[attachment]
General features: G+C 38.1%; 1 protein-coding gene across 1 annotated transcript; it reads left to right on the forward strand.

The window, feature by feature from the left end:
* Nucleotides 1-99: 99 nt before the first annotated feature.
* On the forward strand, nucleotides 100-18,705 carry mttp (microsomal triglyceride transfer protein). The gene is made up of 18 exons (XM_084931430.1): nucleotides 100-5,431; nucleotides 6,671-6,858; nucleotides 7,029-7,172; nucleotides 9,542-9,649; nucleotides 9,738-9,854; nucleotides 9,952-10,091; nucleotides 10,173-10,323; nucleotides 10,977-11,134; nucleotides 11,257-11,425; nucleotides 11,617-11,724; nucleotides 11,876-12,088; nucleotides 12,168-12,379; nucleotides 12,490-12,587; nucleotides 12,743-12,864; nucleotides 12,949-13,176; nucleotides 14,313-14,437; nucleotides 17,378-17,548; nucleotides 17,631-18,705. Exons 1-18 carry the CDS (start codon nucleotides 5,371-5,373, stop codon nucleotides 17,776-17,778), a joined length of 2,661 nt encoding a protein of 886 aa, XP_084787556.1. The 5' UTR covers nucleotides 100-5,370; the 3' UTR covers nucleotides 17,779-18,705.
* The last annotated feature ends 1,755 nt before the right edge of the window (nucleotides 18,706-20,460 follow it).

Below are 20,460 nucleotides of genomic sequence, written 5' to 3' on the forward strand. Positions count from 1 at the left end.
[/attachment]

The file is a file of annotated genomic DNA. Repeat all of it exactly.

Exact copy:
General features: G+C 38.1%; 1 protein-coding gene across 1 annotated transcript; it reads left to right on the forward strand.

The window, feature by feature from the left end:
* Nucleotides 1-99: 99 nt before the first annotated feature.
* On the forward strand, nucleotides 100-18,705 carry mttp (microsomal triglyceride transfer protein). The gene is made up of 18 exons (XM_084931430.1): nucleotides 100-5,431; nucleotides 6,671-6,858; nucleotides 7,029-7,172; nucleotides 9,542-9,649; nucleotides 9,738-9,854; nucleotides 9,952-10,091; nucleotides 10,173-10,323; nucleotides 10,977-11,134; nucleotides 11,257-11,425; nucleotides 11,617-11,724; nucleotides 11,876-12,088; nucleotides 12,168-12,379; nucleotides 12,490-12,587; nucleotides 12,743-12,864; nucleotides 12,949-13,176; nucleotides 14,313-14,437; nucleotides 17,378-17,548; nucleotides 17,631-18,705. Exons 1-18 carry the CDS (start codon nucleotides 5,371-5,373, stop codon nucleotides 17,776-17,778), a joined length of 2,661 nt encoding a protein of 886 aa, XP_084787556.1. The 5' UTR covers nucleotides 100-5,370; the 3' UTR covers nucleotides 17,779-18,705.
* The last annotated feature ends 1,755 nt before the right edge of the window (nucleotides 18,706-20,460 follow it).

Below are 20,460 nucleotides of genomic sequence, written 5' to 3' on the forward strand. Positions count from 1 at the left end.